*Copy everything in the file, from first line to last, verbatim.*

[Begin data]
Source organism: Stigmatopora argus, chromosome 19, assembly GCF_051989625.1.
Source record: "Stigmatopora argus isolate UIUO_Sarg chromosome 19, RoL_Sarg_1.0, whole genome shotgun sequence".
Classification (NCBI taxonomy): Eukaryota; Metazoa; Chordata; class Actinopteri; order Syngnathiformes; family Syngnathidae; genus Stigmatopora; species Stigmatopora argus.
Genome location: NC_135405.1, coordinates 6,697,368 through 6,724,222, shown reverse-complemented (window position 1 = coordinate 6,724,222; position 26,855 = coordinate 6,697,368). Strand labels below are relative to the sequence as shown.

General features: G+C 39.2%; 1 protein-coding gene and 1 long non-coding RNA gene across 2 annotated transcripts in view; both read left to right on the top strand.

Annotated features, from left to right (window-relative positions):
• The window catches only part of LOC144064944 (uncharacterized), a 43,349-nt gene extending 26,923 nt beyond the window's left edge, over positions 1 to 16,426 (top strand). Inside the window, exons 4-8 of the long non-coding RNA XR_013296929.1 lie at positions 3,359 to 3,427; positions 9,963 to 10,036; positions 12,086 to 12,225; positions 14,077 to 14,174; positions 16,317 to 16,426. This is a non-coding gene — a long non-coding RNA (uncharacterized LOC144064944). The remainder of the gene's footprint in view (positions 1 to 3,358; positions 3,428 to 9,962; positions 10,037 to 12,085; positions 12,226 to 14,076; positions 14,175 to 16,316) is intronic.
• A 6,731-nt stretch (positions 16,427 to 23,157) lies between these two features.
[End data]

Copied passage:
Source organism: Stigmatopora argus, chromosome 19, assembly GCF_051989625.1.
Source record: "Stigmatopora argus isolate UIUO_Sarg chromosome 19, RoL_Sarg_1.0, whole genome shotgun sequence".
Classification (NCBI taxonomy): Eukaryota; Metazoa; Chordata; class Actinopteri; order Syngnathiformes; family Syngnathidae; genus Stigmatopora; species Stigmatopora argus.
Genome location: NC_135405.1, coordinates 6,697,368 through 6,724,222, shown reverse-complemented (window position 1 = coordinate 6,724,222; position 26,855 = coordinate 6,697,368). Strand labels below are relative to the sequence as shown.

General features: G+C 39.2%; 1 protein-coding gene and 1 long non-coding RNA gene across 2 annotated transcripts in view; both read left to right on the top strand.

Annotated features, from left to right (window-relative positions):
• The window catches only part of LOC144064944 (uncharacterized), a 43,349-nt gene extending 26,923 nt beyond the window's left edge, over positions 1 to 16,426 (top strand). Inside the window, exons 4-8 of the long non-coding RNA XR_013296929.1 lie at positions 3,359 to 3,427; positions 9,963 to 10,036; positions 12,086 to 12,225; positions 14,077 to 14,174; positions 16,317 to 16,426. This is a non-coding gene — a long non-coding RNA (uncharacterized LOC144064944). The remainder of the gene's footprint in view (positions 1 to 3,358; positions 3,428 to 9,962; positions 10,037 to 12,085; positions 12,226 to 14,076; positions 14,175 to 16,316) is intronic.
• A 6,731-nt stretch (positions 16,427 to 23,157) lies between these two features.